UP TO A staggering two billion tonnes of all food produced ends up as waste.
A new report, entitled Global Food; waste not, want not, published by the Institution of Mechanical Engineers has found that as much as 50% of all food produced around the world never reaches a human stomach.
The study found that a number of factors are to blame, including inadequate infrastructure and storage facilities, overly strict sell-by dates, buy-one-get-one free offers and consumers demanding cosmetically perfect food.
With UN predictions that there could be about an extra three billion people to feed by the end of the century and an increasing pressure on the resources needed to produce food, including land, water and energy, the Institution is calling for urgent action to tackle this waste.
The amount of food wasted and lost around the world is staggering, said Tim Fox, head of energy and environment at the Institution of Mechanical Engineers. This is food that could be used to feed the worlds growing population as well as those in hunger today. It is also an unnecessary waste of the land, water and energy resources that were used in the production, processing and distribution of this food.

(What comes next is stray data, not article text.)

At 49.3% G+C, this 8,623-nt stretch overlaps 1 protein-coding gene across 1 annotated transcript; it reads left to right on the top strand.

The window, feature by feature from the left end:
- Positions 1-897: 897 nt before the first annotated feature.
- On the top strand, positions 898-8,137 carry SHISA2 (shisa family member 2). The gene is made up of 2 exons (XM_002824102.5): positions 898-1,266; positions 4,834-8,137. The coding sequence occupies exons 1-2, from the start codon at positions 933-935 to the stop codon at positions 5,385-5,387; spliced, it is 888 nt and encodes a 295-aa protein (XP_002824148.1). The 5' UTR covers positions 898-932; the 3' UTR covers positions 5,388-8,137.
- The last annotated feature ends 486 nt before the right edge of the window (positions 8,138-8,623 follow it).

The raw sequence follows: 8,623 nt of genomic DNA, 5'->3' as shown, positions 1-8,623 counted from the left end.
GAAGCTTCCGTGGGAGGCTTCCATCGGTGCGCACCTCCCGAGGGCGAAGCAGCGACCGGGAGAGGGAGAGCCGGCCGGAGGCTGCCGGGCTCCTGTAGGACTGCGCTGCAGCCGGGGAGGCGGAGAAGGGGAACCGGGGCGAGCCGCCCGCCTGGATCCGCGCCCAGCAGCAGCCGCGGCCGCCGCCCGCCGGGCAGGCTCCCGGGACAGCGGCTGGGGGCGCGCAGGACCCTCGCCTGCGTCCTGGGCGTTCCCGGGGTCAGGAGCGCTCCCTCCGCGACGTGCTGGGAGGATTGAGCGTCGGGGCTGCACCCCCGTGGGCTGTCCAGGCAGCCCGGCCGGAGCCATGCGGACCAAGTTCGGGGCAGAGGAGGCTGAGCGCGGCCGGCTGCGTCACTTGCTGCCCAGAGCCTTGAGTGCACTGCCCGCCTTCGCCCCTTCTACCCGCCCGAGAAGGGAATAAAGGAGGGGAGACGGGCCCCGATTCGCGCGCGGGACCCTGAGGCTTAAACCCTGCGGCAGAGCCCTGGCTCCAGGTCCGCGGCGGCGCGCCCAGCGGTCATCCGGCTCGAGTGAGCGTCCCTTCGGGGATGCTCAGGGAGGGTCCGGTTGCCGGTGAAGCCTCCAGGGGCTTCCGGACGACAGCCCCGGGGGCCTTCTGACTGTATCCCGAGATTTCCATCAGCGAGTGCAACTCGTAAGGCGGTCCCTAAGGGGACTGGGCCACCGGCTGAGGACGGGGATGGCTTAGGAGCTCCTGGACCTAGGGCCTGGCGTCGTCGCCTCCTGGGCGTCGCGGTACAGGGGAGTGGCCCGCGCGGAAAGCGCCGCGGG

Fox said engineers had a crucial role to play through development of more efficient ways of growing, transporting and storing foods. But in order for this to happen Governments, development agencies and organisation like the UN must work together to help change peoples mindsets on waste and discourage wasteful practices by farmers, food producers, supermarkets and consumers.
The report found that:
- Between 30% and 50% or 1.2-2 billion tonnes of food produced around the world each year never reaches a human stomach;
- As much as 30% of UK vegetable crops are not harvested due to them failing to meet exacting standards based on their physical appearance, while up to half of the food thats bought in Europe and the USA is thrown away by the consumer;
- About 550 billion m3 of water is wasted globally in growing crops that never reach the consumer;
- It takes 20-50 times the amount of water to produce 1 kilogram of meat than 1 kilogram of vegetables;
- The demand for water in food production could reach 1013 trillion m3 a year by 2050. This is 2.5 to 3.5 times greater than the total human use of fresh water today and could lead to more dangerous water shortages around the world;
- There is the potential to provide 60-100% more food by eliminating losses and waste while at the same time freeing up land, energy and water resources.